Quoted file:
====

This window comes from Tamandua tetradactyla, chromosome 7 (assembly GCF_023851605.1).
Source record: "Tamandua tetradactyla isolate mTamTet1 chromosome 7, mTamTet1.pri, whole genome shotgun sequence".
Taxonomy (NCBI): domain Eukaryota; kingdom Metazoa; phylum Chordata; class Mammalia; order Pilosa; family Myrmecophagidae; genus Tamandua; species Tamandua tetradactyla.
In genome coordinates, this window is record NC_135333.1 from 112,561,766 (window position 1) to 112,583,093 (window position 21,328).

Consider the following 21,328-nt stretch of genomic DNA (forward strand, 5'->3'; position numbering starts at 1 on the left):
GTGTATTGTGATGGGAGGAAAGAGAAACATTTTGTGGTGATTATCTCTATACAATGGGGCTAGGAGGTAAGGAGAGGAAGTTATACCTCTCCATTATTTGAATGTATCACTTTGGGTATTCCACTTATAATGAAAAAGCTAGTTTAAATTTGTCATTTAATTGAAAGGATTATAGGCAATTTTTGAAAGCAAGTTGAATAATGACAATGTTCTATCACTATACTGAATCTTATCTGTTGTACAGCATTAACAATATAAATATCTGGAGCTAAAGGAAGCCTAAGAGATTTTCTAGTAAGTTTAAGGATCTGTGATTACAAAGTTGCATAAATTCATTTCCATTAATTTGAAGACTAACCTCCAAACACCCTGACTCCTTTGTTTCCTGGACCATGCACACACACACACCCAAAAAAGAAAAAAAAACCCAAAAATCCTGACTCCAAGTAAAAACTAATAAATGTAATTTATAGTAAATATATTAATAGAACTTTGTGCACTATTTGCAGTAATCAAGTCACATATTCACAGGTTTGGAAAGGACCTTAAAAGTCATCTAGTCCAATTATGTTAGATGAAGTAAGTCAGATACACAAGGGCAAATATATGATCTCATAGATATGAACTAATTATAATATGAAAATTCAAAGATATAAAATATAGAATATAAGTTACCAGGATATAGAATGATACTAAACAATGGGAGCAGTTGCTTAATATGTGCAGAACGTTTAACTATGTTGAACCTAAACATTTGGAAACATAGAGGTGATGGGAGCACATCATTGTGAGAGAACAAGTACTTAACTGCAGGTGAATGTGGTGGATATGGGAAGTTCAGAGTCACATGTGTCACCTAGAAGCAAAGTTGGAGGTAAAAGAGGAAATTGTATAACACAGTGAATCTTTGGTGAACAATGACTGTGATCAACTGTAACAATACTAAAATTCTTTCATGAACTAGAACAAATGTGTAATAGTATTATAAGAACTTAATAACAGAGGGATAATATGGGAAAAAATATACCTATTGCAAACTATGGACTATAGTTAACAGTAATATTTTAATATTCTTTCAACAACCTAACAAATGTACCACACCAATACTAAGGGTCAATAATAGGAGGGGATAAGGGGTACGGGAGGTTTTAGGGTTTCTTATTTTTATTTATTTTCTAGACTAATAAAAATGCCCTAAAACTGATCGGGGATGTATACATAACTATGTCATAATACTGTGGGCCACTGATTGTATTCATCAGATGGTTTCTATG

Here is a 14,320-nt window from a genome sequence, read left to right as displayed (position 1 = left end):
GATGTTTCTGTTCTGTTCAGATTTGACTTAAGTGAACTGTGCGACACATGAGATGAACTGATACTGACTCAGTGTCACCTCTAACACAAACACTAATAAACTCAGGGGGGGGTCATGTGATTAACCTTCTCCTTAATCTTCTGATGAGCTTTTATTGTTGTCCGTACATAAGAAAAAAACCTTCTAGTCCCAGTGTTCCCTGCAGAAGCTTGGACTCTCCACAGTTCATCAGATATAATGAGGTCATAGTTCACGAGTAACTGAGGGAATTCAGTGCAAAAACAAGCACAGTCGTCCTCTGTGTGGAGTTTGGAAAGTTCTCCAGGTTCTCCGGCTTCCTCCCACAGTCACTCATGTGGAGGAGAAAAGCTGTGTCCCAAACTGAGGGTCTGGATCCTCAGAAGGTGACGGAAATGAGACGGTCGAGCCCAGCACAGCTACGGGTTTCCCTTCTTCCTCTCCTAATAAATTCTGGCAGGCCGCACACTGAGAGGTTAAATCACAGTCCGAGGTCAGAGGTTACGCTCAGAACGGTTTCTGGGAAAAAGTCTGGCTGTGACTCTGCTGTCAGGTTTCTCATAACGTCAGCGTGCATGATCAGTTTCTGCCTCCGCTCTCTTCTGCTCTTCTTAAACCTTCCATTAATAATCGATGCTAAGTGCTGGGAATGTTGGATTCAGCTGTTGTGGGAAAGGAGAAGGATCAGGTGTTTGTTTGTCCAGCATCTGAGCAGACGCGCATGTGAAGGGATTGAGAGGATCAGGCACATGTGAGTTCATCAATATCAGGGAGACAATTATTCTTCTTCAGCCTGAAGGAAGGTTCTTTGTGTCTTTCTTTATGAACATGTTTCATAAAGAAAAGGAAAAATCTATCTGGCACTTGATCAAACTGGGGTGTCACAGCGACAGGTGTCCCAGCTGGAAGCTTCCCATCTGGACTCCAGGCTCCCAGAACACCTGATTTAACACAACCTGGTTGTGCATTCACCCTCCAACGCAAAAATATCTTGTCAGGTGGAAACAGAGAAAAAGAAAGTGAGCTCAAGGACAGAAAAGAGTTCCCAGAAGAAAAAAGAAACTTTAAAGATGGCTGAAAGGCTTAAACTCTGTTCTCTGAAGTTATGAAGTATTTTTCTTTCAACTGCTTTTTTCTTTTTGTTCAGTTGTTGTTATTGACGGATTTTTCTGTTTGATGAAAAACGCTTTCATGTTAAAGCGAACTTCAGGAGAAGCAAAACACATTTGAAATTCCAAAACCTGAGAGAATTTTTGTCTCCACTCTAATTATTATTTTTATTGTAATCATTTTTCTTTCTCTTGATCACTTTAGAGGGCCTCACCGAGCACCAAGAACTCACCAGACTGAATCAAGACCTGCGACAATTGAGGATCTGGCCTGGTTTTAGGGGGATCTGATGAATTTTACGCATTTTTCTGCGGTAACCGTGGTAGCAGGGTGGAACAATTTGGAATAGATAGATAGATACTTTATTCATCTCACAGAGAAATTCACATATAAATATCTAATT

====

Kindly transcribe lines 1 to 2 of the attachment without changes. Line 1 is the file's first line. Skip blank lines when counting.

This window comes from Tamandua tetradactyla, chromosome 7 (assembly GCF_023851605.1).
Source record: "Tamandua tetradactyla isolate mTamTet1 chromosome 7, mTamTet1.pri, whole genome shotgun sequence".